If you could go back to the beginning of your career and tell yourself one thing, what would it be?

Believe in yourself and speak your truth.

What advice would you give to someone starting their career in music today, whether that be on the business or artist side?

It’s what I said before, really be who you are. I have this one artist who said they’re really not a morning person but were trying hard to start to wake up early. I’m like, ‘Why? If you’re not a morning person, don’t be a morning person’. You’re not going to get the best out of yourself by forcing yourself to be someone you’re not. Hone in, know yourself, find your authenticity and pursue that.

What are your ultimate ambitions for MPH Collective?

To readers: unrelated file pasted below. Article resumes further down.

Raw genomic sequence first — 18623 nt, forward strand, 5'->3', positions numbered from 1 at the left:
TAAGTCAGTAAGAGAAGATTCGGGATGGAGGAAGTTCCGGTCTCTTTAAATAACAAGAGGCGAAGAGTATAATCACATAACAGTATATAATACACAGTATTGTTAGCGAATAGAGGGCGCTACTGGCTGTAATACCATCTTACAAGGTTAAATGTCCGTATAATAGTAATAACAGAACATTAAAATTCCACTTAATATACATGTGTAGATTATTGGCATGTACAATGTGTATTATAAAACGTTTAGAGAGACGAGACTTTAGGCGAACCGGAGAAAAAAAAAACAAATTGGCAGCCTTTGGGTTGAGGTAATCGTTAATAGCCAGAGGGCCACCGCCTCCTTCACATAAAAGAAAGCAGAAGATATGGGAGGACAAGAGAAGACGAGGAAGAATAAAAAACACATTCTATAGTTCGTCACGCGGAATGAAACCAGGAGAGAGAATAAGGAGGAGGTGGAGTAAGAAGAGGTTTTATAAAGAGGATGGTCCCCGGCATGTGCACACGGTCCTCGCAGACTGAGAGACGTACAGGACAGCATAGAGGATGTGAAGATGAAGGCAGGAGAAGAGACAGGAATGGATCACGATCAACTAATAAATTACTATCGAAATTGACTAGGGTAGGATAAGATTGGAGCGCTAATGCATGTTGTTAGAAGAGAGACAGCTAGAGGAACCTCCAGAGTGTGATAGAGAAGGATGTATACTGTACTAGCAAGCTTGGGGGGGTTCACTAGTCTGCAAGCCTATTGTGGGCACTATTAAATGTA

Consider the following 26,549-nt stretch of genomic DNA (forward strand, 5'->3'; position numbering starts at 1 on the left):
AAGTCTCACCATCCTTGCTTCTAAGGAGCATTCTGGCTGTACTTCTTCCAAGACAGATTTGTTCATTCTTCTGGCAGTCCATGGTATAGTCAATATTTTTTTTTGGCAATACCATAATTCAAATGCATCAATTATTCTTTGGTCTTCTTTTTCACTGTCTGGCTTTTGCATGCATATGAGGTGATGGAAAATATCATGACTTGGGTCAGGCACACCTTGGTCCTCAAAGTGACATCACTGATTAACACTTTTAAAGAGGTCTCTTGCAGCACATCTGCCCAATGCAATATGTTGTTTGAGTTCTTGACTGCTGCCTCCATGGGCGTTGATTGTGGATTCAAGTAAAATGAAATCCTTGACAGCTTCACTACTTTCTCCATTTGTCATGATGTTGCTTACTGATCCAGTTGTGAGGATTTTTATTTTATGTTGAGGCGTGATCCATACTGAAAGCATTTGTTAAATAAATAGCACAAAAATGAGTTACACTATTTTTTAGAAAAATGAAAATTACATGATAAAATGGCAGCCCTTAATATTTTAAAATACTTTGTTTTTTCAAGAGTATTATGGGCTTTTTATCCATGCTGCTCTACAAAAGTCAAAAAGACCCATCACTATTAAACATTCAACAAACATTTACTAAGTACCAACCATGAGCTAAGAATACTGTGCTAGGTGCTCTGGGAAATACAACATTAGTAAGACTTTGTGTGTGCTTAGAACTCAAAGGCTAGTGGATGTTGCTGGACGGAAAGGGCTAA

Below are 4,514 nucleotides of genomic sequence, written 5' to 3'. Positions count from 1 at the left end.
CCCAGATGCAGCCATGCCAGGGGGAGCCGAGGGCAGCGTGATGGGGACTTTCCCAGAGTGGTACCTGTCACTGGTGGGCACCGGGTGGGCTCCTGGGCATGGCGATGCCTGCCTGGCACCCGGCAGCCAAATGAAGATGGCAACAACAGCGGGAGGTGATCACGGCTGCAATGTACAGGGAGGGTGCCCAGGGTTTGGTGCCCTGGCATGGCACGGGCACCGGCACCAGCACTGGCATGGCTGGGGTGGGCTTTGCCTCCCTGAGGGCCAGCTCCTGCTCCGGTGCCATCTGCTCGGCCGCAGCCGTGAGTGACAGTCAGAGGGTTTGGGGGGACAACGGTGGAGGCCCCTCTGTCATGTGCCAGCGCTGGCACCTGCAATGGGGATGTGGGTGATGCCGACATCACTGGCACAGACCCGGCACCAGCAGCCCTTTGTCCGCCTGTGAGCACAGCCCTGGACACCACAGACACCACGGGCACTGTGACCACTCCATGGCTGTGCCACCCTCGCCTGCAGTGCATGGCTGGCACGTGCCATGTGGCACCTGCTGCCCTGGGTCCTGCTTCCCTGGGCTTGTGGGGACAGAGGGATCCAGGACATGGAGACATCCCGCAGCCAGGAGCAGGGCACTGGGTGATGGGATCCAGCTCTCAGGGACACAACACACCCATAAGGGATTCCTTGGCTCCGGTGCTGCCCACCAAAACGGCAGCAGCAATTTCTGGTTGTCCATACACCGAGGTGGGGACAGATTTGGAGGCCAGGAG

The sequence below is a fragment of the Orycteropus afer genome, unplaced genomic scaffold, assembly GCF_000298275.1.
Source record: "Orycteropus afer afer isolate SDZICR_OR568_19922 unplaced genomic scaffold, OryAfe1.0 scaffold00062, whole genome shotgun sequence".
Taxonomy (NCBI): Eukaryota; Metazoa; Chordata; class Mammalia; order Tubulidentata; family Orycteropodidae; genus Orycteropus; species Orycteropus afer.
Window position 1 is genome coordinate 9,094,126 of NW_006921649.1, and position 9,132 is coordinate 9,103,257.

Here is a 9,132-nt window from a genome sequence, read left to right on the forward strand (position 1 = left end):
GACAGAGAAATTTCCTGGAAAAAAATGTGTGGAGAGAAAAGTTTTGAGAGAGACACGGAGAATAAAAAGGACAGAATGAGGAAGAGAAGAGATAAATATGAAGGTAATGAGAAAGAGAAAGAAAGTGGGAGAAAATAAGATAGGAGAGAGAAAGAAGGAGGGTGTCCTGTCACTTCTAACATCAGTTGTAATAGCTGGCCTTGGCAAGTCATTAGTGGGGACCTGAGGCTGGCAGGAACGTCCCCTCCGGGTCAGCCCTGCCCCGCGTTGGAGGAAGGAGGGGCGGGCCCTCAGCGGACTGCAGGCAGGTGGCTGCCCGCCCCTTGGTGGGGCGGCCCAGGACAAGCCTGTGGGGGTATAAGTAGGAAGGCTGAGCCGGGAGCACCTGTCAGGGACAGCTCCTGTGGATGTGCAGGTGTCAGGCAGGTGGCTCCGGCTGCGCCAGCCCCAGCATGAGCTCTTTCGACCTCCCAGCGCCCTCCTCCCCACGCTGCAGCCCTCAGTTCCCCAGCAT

I would love to be one of the biggest management companies in the world, not necessarily with how many staff members I have, but with market share. I would actually like to keep it very boutique, but have world-class artists. This is going to sound so corny, but doing this in a way that’s more loving, less corporate and thinking about putting humans first.

Can you define that human-first approach?

It’s about honoring people and trying not to be judgmental or critical. Encouraging them to be who they are and to get the best out of themselves. It’s about work-life balance, not overdoing it, allowing people to have their moments to go and do whatever it is that makes them happy and have a balanced life.

Virgin Music Group is the global independent music division of Universal Music Group, which brings together UMG’s label and artist service businesses including Virgin and Ingrooves.